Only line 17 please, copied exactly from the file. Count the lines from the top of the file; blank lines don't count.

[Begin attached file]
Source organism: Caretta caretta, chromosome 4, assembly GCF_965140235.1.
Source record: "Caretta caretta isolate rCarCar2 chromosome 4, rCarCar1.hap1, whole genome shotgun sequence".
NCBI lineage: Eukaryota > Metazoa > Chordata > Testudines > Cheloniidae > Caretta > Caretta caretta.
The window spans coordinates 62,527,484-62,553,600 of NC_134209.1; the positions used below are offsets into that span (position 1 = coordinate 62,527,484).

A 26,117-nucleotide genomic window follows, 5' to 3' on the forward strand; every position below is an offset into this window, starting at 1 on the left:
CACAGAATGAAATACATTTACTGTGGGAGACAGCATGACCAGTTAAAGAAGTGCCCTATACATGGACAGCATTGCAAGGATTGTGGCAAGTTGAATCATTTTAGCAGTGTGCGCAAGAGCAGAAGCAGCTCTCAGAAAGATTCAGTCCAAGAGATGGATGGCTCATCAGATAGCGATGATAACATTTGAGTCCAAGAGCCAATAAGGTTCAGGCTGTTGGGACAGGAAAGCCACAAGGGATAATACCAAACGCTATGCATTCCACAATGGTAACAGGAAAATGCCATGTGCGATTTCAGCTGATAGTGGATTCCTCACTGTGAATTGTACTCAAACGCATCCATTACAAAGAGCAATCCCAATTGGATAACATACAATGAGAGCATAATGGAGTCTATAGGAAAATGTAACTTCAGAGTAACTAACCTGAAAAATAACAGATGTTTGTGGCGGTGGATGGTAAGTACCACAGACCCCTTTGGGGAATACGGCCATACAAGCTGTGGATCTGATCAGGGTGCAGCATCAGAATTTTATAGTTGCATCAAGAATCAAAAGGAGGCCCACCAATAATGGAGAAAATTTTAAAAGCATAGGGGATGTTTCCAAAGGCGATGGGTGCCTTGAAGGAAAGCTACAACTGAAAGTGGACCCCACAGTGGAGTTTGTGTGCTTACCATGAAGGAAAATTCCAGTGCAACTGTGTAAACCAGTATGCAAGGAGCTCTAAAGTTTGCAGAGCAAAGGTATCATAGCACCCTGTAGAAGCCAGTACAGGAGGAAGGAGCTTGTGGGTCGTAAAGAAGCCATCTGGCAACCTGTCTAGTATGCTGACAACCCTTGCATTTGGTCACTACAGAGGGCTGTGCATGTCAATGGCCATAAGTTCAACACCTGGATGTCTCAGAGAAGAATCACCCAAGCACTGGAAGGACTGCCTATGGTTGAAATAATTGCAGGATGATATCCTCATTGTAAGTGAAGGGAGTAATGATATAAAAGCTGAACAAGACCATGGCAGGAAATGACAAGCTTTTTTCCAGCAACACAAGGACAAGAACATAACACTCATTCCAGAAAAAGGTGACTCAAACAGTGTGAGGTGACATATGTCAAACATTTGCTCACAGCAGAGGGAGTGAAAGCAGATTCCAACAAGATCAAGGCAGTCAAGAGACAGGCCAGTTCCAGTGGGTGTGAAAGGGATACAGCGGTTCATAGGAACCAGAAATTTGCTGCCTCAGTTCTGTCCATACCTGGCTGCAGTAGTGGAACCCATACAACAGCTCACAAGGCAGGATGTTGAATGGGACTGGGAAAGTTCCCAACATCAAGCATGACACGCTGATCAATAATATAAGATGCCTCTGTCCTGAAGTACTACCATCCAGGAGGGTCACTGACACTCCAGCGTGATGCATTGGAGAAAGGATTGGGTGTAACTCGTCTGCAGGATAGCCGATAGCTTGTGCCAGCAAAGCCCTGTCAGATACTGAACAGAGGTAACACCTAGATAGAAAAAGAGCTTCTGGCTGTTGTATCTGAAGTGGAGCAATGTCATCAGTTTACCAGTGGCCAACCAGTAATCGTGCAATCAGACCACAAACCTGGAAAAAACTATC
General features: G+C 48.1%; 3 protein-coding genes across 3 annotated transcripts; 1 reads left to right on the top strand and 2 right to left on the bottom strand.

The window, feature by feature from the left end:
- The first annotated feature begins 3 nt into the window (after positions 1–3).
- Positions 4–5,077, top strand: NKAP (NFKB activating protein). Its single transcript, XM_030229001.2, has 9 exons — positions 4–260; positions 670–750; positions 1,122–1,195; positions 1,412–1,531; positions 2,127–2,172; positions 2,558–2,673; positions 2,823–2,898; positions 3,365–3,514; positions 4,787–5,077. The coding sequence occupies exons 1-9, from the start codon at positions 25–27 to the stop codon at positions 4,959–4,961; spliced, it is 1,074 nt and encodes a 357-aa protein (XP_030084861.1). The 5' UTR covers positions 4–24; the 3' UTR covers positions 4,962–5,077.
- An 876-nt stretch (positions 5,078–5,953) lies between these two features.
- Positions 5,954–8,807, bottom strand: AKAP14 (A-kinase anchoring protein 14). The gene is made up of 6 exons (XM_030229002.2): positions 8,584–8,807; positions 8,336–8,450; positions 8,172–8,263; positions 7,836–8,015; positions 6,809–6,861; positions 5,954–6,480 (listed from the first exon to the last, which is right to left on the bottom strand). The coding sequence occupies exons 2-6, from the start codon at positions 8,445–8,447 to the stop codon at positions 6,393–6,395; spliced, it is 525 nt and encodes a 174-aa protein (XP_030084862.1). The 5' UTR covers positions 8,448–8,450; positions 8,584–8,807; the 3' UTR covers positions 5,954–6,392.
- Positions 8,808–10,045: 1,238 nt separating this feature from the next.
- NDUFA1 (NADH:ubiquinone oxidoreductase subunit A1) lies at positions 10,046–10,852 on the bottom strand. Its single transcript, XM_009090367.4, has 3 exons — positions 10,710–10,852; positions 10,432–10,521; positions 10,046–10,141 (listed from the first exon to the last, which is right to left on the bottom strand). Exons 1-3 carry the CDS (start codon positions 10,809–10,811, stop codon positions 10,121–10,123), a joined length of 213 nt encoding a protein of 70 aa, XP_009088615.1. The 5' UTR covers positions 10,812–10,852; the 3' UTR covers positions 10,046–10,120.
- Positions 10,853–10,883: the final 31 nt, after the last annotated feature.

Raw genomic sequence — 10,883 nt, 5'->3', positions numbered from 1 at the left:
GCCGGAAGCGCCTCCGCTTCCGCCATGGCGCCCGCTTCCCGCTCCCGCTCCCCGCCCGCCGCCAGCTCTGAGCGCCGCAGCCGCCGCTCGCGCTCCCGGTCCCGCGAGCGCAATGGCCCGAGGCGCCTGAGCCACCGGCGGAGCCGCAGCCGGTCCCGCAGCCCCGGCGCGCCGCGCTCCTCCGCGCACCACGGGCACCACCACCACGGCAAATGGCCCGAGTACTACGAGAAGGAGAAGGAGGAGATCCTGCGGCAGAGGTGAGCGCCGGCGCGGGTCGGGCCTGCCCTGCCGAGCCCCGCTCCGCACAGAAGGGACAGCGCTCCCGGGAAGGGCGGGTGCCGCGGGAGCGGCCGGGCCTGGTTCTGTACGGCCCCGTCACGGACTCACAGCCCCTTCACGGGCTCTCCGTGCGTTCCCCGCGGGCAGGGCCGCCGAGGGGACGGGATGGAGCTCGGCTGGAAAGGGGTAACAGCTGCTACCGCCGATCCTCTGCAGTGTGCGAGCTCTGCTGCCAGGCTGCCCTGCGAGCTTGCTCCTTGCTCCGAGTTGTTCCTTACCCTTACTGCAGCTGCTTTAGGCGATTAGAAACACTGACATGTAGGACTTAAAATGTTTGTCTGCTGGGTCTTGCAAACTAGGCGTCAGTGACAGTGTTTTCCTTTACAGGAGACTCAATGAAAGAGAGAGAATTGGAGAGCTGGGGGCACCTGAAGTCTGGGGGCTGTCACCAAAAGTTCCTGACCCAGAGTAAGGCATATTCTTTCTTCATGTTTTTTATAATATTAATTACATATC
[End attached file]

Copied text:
GCCGGAAGCGCCTCCGCTTCCGCCATGGCGCCCGCTTCCCGCTCCCGCTCCCCGCCCGCCGCCAGCTCTGAGCGCCGCAGCCGCCGCTCGCGCTCCCGGTCCCGCGAGCGCAATGGCCCGAGGCGCCTGAGCCACCGGCGGAGCCGCAGCCGGTCCCGCAGCCCCGGCGCGCCGCGCTCCTCCGCGCACCACGGGCACCACCACCACGGCAAATGGCCCGAGTACTACGAGAAGGAGAAGGAGGAGATCCTGCGGCAGAGGTGAGCGCCGGCGCGGGTCGGGCCTGCCCTGCCGAGCCCCGCTCCGCACAGAAGGGACAGCGCTCCCGGGAAGGGCGGGTGCCGCGGGAGCGGCCGGGCCTGGTTCTGTACGGCCCCGTCACGGACTCACAGCCCCTTCACGGGCTCTCCGTGCGTTCCCCGCGGGCAGGGCCGCCGAGGGGACGGGATGGAGCTCGGCTGGAAAGGGGTAACAGCTGCTACCGCCGATCCTCTGCAGTGTGCGAGCTCTGCTGCCAGGCTGCCCTGCGAGCTTGCTCCTTGCTCCGAGTTGTTCCTTACCCTTACTGCAGCTGCTTTAGGCGATTAGAAACACTGACATGTAGGACTTAAAATGTTTGTCTGCTGGGTCTTGCAAACTAGGCGTCAGTGACAGTGTTTTCCTTTACAGGAGACTCAATGAAAGAGAGAGAATTGGAGAGCTGGGGGCACCTGAAGTCTGGGGGCTGTCACCAAAAGTTCCTGACCCAGAGTAAGGCATATTCTTTCTTCATGTTTTTTATAATATTAATTACATATC